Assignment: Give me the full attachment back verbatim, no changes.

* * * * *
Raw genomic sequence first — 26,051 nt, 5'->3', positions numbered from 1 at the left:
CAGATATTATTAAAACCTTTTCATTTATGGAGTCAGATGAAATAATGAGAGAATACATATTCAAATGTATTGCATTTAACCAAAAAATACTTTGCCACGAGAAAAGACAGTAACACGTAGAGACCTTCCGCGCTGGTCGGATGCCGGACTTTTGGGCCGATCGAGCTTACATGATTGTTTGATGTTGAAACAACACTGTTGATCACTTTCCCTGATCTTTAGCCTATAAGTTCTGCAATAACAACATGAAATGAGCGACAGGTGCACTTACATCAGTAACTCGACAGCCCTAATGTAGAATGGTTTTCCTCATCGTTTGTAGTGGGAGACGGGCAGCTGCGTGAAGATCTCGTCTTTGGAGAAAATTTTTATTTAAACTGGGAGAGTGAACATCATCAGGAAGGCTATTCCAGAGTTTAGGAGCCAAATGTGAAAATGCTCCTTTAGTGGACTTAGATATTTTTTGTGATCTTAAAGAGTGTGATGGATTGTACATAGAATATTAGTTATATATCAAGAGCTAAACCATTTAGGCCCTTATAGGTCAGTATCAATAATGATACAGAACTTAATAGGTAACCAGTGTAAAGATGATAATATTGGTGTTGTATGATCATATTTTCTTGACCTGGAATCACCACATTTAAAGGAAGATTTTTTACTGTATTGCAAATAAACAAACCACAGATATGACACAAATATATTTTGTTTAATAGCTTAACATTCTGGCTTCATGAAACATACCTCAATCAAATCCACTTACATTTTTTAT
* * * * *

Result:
Raw genomic sequence first — 26,051 nt, 5'->3', positions numbered from 1 at the left:
CAGATATTATTAAAACCTTTTCATTTATGGAGTCAGATGAAATAATGAGAGAATACATATTCAAATGTATTGCATTTAACCAAAAAATACTTTGCCACGAGAAAAGACAGTAACACGTAGAGACCTTCCGCGCTGGTCGGATGCCGGACTTTTGGGCCGATCGAGCTTACATGATTGTTTGATGTTGAAACAACACTGTTGATCACTTTCCCTGATCTTTAGCCTATAAGTTCTGCAATAACAACATGAAATGAGCGACAGGTGCACTTACATCAGTAACTCGACAGCCCTAATGTAGAATGGTTTTCCTCATCGTTTGTAGTGGGAGACGGGCAGCTGCGTGAAGATCTCGTCTTTGGAGAAAATTTTTATTTAAACTGGGAGAGTGAACATCATCAGGAAGGCTATTCCAGAGTTTAGGAGCCAAATGTGAAAATGCTCCTTTAGTGGACTTAGATATTTTTTGTGATCTTAAAGAGTGTGATGGATTGTACATAGAATATTAGTTATATATCAAGAGCTAAACCATTTAGGCCCTTATAGGTCAGTATCAATAATGATACAGAACTTAATAGGTAACCAGTGTAAAGATGATAATATTGGTGTTGTATGATCATATTTTCTTGACCTGGAATCACCACATTTAAAGGAAGATTTTTTACTGTATTGCAAATAAACAAACCACAGATATGACACAAATATATTTTGTTTAATAGCTTAACATTCTGGCTTCATGAAACATACCTCAATCAAATCCACTTACATTTTTTAT